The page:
has no ingrained provisions for decision-making based on ethical responsibility rather
than profit calculations. The election fiasco in the United States and the administrative
government's subsequent seizure of legitimacy in the wake of the September 11th
catastrophe let alone the breaking of international treaties as they cease to be suitable or
convenient and the maverick do-it-alone pursuit of agenda regardless of the thought of
others, whether friend or foe, have all contributed to a real loss of public democracy. In
such a situation, the invisible bastion of religion and spirituality may be one of the few
fronts left where people feel empowered enough to make their own decisions.

No one can doubt that we live today in a times of profound and accelerated
change. Our world proliferates and becomes increasingly more complex. The certainties
and even securities of a simpler state of affairs evaporate and become ever more elusive.
And if this change is attributed to technological innovations as well as rapid global trade
and exchange, they are matched by a corollary development in theoretical science. The
Santa Fe Institute of New Mexico has come to argue that our cosmos is more non-linear
than linear. While we can possibly `retrodict' how and why an event occurs, as the
universe is understood to be more complex than the original foundations of science have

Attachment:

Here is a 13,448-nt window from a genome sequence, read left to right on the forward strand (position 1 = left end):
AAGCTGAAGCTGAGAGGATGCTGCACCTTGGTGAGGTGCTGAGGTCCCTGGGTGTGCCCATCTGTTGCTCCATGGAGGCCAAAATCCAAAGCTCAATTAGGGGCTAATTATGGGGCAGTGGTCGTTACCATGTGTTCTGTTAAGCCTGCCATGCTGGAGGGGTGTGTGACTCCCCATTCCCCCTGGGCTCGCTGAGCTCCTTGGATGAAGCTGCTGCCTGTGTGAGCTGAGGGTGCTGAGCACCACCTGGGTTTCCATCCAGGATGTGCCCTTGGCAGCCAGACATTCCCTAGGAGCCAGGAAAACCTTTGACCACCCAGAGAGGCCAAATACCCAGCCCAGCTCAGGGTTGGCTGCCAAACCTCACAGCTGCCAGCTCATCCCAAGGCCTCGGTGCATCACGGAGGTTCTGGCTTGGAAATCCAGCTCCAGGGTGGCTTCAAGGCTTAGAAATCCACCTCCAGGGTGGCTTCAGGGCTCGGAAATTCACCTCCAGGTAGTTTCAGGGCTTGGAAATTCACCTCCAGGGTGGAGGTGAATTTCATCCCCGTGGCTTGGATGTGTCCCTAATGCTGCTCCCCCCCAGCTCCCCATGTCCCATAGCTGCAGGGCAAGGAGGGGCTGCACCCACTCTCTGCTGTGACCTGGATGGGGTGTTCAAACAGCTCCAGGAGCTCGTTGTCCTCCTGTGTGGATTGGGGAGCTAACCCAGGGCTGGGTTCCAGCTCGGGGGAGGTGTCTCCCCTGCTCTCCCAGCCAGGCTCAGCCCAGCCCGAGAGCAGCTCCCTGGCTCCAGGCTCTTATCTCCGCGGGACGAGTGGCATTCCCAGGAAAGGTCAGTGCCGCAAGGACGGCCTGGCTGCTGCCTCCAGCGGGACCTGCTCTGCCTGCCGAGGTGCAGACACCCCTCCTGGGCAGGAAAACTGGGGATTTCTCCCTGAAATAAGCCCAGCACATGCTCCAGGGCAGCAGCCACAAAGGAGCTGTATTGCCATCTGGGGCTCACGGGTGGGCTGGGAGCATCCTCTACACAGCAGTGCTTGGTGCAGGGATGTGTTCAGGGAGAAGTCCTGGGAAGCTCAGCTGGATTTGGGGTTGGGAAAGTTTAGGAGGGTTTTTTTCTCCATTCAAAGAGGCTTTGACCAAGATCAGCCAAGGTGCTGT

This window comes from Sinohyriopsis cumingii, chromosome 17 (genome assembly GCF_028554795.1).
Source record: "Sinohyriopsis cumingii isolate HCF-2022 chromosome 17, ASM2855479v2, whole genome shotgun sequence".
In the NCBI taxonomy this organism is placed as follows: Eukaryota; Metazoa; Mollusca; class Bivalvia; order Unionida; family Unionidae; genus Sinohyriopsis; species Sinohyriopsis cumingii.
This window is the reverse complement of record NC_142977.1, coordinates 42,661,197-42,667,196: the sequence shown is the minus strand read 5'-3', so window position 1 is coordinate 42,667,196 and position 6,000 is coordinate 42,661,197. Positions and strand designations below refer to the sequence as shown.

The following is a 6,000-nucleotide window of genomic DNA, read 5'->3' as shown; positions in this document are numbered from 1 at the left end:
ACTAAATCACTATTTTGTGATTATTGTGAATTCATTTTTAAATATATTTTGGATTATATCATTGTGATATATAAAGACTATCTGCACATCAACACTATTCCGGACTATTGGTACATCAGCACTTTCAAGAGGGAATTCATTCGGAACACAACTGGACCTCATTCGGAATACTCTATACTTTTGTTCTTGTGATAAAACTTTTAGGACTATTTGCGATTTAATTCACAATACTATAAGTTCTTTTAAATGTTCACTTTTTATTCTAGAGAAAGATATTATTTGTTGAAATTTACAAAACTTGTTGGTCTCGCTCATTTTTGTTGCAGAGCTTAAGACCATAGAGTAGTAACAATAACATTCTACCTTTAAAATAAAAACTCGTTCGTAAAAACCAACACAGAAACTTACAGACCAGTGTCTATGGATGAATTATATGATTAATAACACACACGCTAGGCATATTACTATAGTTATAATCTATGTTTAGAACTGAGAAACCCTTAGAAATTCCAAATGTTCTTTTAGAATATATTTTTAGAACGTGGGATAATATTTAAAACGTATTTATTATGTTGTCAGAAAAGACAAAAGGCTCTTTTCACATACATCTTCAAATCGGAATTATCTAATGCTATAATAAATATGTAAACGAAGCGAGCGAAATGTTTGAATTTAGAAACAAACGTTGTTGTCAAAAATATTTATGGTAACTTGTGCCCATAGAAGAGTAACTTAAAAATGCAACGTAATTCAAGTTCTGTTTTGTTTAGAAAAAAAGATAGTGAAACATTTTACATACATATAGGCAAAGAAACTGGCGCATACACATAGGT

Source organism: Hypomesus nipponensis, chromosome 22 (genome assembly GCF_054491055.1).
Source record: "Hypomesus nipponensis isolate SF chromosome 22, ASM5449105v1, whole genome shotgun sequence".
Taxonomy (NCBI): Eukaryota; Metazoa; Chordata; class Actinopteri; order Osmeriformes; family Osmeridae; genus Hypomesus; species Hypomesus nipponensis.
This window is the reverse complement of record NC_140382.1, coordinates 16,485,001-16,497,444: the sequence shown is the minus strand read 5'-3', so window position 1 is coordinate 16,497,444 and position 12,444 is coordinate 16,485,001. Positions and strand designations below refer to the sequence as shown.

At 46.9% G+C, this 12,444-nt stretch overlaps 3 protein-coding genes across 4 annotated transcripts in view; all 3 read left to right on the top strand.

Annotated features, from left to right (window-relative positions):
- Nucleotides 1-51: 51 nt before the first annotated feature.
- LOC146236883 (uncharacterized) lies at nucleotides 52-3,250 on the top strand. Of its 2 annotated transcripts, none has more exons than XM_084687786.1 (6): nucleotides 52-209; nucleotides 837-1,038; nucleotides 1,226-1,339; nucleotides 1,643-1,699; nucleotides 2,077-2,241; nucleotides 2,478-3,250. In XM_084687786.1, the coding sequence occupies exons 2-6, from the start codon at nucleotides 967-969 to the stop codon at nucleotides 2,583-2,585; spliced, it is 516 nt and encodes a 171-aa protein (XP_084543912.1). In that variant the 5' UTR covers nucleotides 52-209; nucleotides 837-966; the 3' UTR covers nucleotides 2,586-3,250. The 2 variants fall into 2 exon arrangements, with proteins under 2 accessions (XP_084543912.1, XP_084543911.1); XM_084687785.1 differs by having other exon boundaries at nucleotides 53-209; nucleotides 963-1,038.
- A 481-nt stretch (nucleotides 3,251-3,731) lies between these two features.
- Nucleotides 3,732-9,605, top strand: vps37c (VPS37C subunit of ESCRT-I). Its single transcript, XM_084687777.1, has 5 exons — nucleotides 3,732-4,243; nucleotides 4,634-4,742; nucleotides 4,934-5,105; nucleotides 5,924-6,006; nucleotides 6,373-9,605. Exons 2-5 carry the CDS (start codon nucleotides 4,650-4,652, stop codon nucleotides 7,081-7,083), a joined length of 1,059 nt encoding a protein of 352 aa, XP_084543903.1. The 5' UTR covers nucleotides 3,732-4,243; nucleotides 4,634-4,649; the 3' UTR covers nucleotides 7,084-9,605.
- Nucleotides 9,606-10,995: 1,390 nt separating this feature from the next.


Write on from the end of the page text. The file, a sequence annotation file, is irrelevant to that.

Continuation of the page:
assumed, the traditional basis of scientific prediction is undermined. Nevertheless, the
Santa Fe Institute's development of Complexity Theory has emerged as an understanding
that focuses on how things become something more than merely the sum of their
individual components. As a leading theoretical construct behind postmodernism,
Complexity Theory also opens the door, however unintended, to religion and spirituality
as perhaps the primus inter pares examples of complexity mechanics. In the postmodern
arena, the supernatural as well as a divinely immanent and holistically alive nature are
both `voices' that have tended to disappear as and within the silent and invisible Other. In
a postmodern reawakening or restructuring of perception, animistic nature and spiritual
metaphor may instead become dynamic factors rather than forgotten operatives. And if
our cosmos is as non-linear as Complexity Theory contends, a postmodern and pluralistic
theological dialogue may spontaneously self-organise and become something other than
simply the sum of its constituent parts.


Raymond A. Eve, Sara Horsfall and Mary E. Lee (eds.), Chaos, Complexity, and
Sociology: Myths, Models, and Theories
(Thousand Oaks/London/New Delhi:
Sage, 1997).

Kieran Flanagan and Peter C. Jupp (eds.), Postmodernity, Sociology and Religion
(London: Macmillan/New York: St. Martin's, 1996).

Fredric Jameson, Postmodernism: Or, the Cultural Logic of Late Capitalism (London:
Verso, 1991).

Charles Jencks, The Language of Post-Modern Architecture (London: Academy Editions,

........... " ..... The Post-modern Reader (London: Academy Editions, 1992).

Bill Martin, Matrix and Line: Derrida and the Possibilities of Postmodern Social Theory
(Albany: SUNY, 1992).

M. Mitchell Waldrop, Complexity: The Emerging Science at the Edge of Order and
(New York: Touchstone, 1992).

Michael York, The Emerging Network: A Sociology of the New Age and Neo-pagan
(Lanham, MD: Rowman & Littlefield, 1995).

.......... " ..... "New Age and the Late Twentieth Century," Journal of Contemporary
12.3 (1997:401-419).

.......... " ..... "Emergentism and Some Post-Big Bang Perspectives," Journal of
Contemporary Religion
14.2 (1999:291-297).